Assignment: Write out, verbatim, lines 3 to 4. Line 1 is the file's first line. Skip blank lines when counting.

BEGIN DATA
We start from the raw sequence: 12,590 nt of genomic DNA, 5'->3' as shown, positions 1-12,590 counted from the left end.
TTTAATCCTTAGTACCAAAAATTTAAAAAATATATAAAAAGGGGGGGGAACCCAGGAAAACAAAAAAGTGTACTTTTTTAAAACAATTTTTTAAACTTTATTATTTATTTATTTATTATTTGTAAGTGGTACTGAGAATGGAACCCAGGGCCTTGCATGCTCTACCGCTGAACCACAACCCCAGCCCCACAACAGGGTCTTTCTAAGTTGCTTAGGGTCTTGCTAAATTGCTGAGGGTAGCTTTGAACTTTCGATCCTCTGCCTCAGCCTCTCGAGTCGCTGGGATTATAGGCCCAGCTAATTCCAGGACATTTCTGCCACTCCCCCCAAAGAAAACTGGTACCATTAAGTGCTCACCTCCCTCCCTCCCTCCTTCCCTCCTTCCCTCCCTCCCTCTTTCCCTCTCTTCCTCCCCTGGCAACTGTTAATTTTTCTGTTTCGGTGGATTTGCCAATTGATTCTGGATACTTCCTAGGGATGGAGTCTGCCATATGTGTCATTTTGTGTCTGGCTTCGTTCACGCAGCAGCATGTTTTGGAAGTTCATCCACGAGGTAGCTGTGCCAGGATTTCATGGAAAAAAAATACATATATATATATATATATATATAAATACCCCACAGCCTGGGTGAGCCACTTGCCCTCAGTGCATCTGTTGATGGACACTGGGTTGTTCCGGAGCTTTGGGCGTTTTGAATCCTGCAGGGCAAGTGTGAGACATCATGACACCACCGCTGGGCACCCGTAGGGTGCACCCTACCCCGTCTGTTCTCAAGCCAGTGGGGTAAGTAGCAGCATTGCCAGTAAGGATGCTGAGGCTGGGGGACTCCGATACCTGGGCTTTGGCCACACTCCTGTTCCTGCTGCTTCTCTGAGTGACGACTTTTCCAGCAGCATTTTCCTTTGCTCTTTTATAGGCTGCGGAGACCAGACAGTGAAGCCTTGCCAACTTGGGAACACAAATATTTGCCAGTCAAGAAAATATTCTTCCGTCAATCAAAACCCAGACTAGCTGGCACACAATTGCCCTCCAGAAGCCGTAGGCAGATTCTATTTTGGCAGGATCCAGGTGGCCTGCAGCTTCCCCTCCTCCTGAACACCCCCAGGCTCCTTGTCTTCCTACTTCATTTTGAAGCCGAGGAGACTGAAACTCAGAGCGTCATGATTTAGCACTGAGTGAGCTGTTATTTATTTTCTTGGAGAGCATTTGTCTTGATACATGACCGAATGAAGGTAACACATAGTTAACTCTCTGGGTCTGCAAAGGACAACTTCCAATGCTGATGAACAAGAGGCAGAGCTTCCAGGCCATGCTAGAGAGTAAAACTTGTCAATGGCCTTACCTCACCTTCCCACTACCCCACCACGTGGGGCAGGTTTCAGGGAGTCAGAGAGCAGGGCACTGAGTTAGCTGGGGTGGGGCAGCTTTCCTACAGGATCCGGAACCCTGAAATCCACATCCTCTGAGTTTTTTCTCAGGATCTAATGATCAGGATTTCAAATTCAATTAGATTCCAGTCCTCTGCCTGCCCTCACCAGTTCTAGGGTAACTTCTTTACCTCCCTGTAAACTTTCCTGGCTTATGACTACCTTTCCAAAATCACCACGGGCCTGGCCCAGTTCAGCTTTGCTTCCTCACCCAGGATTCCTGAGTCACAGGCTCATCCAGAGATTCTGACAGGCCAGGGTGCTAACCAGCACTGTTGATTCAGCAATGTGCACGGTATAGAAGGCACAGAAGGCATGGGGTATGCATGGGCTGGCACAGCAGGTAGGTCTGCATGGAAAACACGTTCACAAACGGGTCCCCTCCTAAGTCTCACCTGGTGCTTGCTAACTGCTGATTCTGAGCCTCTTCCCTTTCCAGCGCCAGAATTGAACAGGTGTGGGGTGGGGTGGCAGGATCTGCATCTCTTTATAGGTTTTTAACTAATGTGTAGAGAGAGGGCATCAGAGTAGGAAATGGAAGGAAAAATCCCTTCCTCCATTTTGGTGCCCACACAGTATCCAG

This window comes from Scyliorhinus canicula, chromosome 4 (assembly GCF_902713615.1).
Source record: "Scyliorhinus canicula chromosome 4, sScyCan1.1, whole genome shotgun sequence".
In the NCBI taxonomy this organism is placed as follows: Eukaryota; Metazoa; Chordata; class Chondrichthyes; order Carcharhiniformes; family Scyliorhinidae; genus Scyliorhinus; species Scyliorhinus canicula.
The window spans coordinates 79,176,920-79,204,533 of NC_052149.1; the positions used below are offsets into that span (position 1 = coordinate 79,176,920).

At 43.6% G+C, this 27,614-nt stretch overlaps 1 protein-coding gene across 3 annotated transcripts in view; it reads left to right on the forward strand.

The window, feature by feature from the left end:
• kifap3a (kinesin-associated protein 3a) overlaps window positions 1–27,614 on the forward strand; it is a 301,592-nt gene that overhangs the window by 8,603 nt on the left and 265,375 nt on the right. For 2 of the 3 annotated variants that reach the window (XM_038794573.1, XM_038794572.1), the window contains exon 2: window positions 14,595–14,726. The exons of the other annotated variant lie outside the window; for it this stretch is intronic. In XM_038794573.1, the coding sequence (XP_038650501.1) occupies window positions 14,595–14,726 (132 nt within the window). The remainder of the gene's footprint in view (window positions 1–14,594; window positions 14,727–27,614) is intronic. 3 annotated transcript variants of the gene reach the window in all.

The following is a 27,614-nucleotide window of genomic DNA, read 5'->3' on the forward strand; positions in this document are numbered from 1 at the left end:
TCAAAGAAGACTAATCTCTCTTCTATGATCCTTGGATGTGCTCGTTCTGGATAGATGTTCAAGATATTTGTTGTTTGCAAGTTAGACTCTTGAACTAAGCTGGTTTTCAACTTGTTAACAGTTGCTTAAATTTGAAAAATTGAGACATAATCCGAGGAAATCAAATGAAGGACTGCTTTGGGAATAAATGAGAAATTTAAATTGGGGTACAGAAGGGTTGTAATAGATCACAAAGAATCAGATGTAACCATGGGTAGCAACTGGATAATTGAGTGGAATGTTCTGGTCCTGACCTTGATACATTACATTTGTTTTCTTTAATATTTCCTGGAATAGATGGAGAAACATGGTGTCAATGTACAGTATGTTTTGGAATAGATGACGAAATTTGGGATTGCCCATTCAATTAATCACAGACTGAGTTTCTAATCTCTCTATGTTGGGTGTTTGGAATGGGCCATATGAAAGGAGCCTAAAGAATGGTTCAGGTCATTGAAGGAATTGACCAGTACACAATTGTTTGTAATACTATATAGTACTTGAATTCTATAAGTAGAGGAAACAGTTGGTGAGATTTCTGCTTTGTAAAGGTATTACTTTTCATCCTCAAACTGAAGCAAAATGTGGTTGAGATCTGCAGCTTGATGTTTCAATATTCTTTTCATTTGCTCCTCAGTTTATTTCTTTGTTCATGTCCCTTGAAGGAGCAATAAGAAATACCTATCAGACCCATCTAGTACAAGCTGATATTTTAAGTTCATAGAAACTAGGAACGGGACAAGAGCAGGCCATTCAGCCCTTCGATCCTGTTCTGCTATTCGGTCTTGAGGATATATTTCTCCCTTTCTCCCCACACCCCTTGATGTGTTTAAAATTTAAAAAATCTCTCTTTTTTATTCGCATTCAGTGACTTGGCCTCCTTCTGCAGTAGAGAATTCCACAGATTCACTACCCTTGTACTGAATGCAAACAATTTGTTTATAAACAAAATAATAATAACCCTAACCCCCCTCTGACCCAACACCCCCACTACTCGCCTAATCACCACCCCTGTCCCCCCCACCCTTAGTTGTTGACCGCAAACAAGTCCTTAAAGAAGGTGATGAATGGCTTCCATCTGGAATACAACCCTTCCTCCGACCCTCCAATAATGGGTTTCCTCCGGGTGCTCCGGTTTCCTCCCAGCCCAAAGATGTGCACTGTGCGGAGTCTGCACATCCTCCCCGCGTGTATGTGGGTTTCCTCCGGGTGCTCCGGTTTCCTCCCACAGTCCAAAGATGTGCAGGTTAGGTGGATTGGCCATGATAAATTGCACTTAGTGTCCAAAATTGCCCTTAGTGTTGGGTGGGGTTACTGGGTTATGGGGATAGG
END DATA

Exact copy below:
This window comes from Scyliorhinus canicula, chromosome 4 (assembly GCF_902713615.1).
Source record: "Scyliorhinus canicula chromosome 4, sScyCan1.1, whole genome shotgun sequence".